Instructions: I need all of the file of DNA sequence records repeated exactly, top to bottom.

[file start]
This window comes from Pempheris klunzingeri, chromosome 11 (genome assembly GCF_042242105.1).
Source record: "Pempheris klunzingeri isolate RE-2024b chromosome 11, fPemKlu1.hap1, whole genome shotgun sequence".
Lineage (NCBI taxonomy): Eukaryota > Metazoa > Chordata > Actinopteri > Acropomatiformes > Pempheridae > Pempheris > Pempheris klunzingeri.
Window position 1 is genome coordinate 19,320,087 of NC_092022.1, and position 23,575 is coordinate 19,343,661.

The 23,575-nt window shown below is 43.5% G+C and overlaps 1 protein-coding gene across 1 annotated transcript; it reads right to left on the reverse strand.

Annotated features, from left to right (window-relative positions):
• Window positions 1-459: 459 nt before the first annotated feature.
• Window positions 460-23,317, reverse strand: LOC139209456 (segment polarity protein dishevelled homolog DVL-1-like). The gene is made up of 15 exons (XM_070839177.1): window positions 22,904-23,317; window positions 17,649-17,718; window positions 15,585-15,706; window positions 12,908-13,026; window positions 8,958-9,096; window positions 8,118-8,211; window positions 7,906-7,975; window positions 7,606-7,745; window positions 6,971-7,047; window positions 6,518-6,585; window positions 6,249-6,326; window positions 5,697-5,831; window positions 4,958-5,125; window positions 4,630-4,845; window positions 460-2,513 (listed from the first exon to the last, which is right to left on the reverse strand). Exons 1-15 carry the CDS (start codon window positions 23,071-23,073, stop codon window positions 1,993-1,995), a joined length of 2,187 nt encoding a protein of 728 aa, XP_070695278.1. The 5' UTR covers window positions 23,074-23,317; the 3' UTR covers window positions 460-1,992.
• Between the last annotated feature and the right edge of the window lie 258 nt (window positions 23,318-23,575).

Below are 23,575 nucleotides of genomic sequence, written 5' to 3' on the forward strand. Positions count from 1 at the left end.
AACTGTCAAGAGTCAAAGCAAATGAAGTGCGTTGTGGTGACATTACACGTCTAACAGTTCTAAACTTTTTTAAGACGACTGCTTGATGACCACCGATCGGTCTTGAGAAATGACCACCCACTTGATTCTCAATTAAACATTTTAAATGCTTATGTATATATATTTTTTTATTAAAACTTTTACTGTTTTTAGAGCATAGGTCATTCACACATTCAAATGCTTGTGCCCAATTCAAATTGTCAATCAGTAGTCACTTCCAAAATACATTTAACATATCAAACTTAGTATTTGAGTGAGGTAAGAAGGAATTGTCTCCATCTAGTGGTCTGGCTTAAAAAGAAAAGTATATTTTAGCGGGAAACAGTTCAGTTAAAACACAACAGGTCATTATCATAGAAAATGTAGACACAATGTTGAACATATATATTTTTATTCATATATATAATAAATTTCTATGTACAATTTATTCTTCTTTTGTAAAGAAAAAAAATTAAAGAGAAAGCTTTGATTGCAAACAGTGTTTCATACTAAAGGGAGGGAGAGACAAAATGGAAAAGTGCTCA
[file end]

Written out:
This window comes from Pempheris klunzingeri, chromosome 11 (genome assembly GCF_042242105.1).
Source record: "Pempheris klunzingeri isolate RE-2024b chromosome 11, fPemKlu1.hap1, whole genome shotgun sequence".
Lineage (NCBI taxonomy): Eukaryota > Metazoa > Chordata > Actinopteri > Acropomatiformes > Pempheridae > Pempheris > Pempheris klunzingeri.
Window position 1 is genome coordinate 19,320,087 of NC_092022.1, and position 23,575 is coordinate 19,343,661.

The 23,575-nt window shown below is 43.5% G+C and overlaps 1 protein-coding gene across 1 annotated transcript; it reads right to left on the reverse strand.

Annotated features, from left to right (window-relative positions):
• Window positions 1-459: 459 nt before the first annotated feature.
• Window positions 460-23,317, reverse strand: LOC139209456 (segment polarity protein dishevelled homolog DVL-1-like). The gene is made up of 15 exons (XM_070839177.1): window positions 22,904-23,317; window positions 17,649-17,718; window positions 15,585-15,706; window positions 12,908-13,026; window positions 8,958-9,096; window positions 8,118-8,211; window positions 7,906-7,975; window positions 7,606-7,745; window positions 6,971-7,047; window positions 6,518-6,585; window positions 6,249-6,326; window positions 5,697-5,831; window positions 4,958-5,125; window positions 4,630-4,845; window positions 460-2,513 (listed from the first exon to the last, which is right to left on the reverse strand). Exons 1-15 carry the CDS (start codon window positions 23,071-23,073, stop codon window positions 1,993-1,995), a joined length of 2,187 nt encoding a protein of 728 aa, XP_070695278.1. The 5' UTR covers window positions 23,074-23,317; the 3' UTR covers window positions 460-1,992.
• Between the last annotated feature and the right edge of the window lie 258 nt (window positions 23,318-23,575).

Below are 23,575 nucleotides of genomic sequence, written 5' to 3' on the forward strand. Positions count from 1 at the left end.
AACTGTCAAGAGTCAAAGCAAATGAAGTGCGTTGTGGTGACATTACACGTCTAACAGTTCTAAACTTTTTTAAGACGACTGCTTGATGACCACCGATCGGTCTTGAGAAATGACCACCCACTTGATTCTCAATTAAACATTTTAAATGCTTATGTATATATATTTTTTTATTAAAACTTTTACTGTTTTTAGAGCATAGGTCATTCACACATTCAAATGCTTGTGCCCAATTCAAATTGTCAATCAGTAGTCACTTCCAAAATACATTTAACATATCAAACTTAGTATTTGAGTGAGGTAAGAAGGAATTGTCTCCATCTAGTGGTCTGGCTTAAAAAGAAAAGTATATTTTAGCGGGAAACAGTTCAGTTAAAACACAACAGGTCATTATCATAGAAAATGTAGACACAATGTTGAACATATATATTTTTATTCATATATATAATAAATTTCTATGTACAATTTATTCTTCTTTTGTAAAGAAAAAAAATTAAAGAGAAAGCTTTGATTGCAAACAGTGTTTCATACTAAAGGGAGGGAGAGACAAAATGGAAAAGTGCTCA